Articles and Blogs

Conservation agriculture: Misperceptions and challenges || Mr.Rabin Thapa

Published: January 24, 2019 9:40 am On: Opinion in Himalayan Times

CA is often promoted as a technology particularly suited for dry areas and as a way of combatting drought, but this does not mean it is not applicable in medium and high rainfall zones, or on farms under irrigation

Illustration: Ratna Sagar Shrestha/THT

Conservation agriculture (CA) is about maximising farm profits in the long term by optimising agricultural production while conserving inputs, such as labour, fuel, seeds, fertiliser and pesticides, and minimising or mitigating any impact on the natural resources — soil, water and air. There are, however, misperceptions about the CA, some of which have been spread by academics, farm advisers and researchers. Part of this misperception is the belief that crops cannot be successfully planted and established without tillage, especially on hard or stony soils. CA is often promoted as a technology particularly suited for dry areas and as a way of combatting drought, but this does not mean it is not applicable in medium and high rainfall zones, or on farms under irrigation.
While keeping the residue undisturbed is the best practice, there is little evidence to suggest that zero tiller (ZT) disc seeders, which disturb a very small soil surface, provide superior crop performance to ZT line seeders, which disturb more soil. Often, farmers and researchers use a ZT seeder which is either not suitable for the conditions or is incorrectly set up and calibrated, and hence, poor establishment and crop growth results. In the absence of better knowledge, they conclude that ZT does not work well.

     Some researchers and extension specialists believe that soil cover is a critical part of CA, and without it farmers will not benefit from the adoption of other principles. While there is evidence to support this in eastern and southern Africa, this does not hold true in all places. Significant benefits were recorded by farmers in Syria and Iraq solely with ZT and early sowing, even when crop residues were heavily grazed and crop rotation was dominated by cereals. There is also evidence to suggest that light grazing of residues may provide useful benefit to livestock while the remaining residues help protect the soil from erosion and maintain soil fertility. Problem is seen in allowing farmers to maintain livestock grazing during the transition to CA, which enables a much more attractive and low risk package, without challenging the economic stability of their existing crop-livestock systems.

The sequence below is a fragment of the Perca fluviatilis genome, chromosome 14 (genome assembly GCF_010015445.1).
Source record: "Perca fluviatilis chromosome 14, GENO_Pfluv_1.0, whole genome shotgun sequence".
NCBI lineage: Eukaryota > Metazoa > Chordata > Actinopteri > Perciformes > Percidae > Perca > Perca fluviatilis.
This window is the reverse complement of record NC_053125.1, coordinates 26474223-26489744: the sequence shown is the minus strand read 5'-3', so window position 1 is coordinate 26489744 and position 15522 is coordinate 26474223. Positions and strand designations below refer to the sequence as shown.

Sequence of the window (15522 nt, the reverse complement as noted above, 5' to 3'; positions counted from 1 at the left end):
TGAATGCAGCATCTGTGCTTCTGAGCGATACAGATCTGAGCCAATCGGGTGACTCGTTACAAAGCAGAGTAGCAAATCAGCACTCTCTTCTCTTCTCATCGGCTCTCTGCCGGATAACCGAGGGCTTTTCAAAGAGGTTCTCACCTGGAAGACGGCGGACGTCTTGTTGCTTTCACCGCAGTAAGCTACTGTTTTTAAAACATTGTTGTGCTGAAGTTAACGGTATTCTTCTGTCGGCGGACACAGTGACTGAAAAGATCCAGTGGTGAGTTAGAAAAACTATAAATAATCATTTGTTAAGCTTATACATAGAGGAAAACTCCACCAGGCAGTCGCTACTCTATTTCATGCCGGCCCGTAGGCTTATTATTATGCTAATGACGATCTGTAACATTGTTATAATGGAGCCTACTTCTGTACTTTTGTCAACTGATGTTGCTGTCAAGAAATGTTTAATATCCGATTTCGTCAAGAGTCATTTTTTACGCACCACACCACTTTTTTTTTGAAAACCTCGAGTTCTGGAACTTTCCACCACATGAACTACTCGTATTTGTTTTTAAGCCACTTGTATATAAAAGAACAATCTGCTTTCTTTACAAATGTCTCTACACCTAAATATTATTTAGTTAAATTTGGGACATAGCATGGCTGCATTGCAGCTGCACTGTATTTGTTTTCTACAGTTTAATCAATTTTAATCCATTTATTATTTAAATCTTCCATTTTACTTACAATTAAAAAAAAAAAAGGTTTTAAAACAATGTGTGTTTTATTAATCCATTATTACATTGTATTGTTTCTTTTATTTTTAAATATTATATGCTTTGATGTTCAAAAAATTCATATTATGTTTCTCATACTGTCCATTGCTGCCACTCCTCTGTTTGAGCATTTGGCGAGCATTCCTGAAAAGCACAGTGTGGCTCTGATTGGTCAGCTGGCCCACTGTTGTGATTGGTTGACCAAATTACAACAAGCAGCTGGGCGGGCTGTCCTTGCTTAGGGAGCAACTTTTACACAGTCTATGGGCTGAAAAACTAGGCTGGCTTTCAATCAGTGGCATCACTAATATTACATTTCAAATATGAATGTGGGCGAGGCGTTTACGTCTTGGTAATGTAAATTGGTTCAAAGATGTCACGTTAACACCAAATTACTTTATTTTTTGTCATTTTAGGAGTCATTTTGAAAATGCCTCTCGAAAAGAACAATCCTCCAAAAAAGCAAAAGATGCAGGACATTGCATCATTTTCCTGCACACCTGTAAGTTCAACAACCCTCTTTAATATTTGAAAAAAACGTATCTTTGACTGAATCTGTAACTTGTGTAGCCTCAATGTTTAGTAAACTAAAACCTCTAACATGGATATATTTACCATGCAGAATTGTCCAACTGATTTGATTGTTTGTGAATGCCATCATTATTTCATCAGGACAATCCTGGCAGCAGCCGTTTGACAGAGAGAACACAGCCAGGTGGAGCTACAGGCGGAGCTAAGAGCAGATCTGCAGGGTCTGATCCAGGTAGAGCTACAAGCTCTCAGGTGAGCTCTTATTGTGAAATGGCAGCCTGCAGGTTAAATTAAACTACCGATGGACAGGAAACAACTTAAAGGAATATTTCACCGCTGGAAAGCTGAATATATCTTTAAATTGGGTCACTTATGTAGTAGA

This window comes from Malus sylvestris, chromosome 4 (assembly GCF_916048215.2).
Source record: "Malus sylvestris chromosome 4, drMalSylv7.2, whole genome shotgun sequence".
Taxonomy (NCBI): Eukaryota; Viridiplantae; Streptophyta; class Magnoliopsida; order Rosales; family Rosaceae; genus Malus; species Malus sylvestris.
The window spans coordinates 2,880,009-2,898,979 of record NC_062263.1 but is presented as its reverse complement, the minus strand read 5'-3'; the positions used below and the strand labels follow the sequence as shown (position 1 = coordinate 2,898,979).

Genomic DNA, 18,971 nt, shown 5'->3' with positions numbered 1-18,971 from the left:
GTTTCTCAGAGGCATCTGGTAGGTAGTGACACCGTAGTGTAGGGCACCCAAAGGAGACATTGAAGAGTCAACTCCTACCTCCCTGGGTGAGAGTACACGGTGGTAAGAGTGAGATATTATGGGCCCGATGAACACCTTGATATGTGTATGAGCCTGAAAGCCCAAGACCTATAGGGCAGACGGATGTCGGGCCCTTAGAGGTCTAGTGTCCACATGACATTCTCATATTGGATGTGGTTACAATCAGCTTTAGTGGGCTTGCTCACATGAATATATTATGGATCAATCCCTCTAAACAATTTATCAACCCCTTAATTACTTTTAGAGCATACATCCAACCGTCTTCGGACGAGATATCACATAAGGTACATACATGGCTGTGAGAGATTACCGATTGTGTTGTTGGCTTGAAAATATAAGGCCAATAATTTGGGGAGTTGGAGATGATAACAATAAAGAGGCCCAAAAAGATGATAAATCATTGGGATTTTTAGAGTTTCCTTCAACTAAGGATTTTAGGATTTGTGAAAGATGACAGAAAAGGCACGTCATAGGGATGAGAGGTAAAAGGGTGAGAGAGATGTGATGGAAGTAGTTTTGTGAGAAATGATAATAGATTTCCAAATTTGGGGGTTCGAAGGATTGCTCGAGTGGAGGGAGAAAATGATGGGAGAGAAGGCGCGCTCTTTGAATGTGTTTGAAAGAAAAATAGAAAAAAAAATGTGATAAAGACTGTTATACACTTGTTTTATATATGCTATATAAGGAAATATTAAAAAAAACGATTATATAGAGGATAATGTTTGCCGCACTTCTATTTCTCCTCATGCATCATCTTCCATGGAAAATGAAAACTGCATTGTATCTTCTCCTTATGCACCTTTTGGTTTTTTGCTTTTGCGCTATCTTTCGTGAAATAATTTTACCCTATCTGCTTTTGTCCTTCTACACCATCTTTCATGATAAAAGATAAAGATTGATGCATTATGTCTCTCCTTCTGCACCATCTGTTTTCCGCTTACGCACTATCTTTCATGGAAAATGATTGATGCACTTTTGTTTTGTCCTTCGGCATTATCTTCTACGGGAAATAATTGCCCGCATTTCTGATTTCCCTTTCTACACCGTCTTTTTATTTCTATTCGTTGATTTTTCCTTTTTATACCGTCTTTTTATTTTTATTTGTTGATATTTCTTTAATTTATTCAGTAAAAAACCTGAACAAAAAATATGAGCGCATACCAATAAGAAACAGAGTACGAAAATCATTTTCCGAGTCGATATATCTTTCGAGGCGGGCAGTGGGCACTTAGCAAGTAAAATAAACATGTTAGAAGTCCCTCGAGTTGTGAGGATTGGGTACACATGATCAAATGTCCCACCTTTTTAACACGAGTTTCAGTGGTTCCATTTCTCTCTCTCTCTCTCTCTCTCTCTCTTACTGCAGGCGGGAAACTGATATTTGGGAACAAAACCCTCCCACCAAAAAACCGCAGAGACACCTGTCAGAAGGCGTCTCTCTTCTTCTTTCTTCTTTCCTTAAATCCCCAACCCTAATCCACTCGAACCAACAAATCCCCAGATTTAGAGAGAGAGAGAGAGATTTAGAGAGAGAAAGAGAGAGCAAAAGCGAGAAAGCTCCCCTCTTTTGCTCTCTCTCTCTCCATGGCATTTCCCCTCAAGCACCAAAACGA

Many farmers complain that legumes and other alternative crops require more work, and their yields are lower compared to cereals. While the yield of these alternative crops is usually lower than cereals, this is often offset by higher prices, although production costs can also penalise legumes and other crops. More than ever, a farming systems approach is required to successfully conduct a CA production system. There is much that needs to be done to develop and promote more profitable legumes and alternative crops. Managing two or more different types of crops in CA adds complexity to farm management and can be hard work, but some farmers manage these issues effectively because they can see how crop rotation is important for the long-term profitability of their farms.

An effective fallow can conserve moisture from one season to the next and benefit the following crops in low rainfall environments. However, the benefits are inconsistent, and often much of the soil moisture is lost through evaporation during the long hot and dry summers. Most studies show that on average the extra yield of the crop, following the fallow, does not compensate for the total yield that would have been produced by growing a crop every year instead of letting the land lie fallow. Likewise, the increase in soil fertility during the fallow phases is typically small. Instead of using a fallow phase, farmers in low rainfall areas are better off planting a crop every year. The risk of crop failure due to drought is decreased in CA systems because soil evaporation is reduced, and rainfall infiltration and water-use efficiency are increased. So this should give farmers the confidence to replace fallow with a CA crop, ideally a low-cost food or forage legume.

There is a misperception regarding the need of inputs, especially pesticides, in CA. If the overall burden of weeds, diseases and other pests is similar, then there is no greater reliance on pesticides in CA compared to conventional systems. In general, post-emergent applications of herbicides, fungicides and insecticides will be similar in CA and conventional systems. In all cases where ZT is adopted, there are significant reductions in fuel and labour costs, and also savings in seed inputs are likely. If legumes are added to the rotation, organic nitrogen can be more available, and in some cases phosphorus fertilizer can also be decreased. Under irrigation, less water is often required.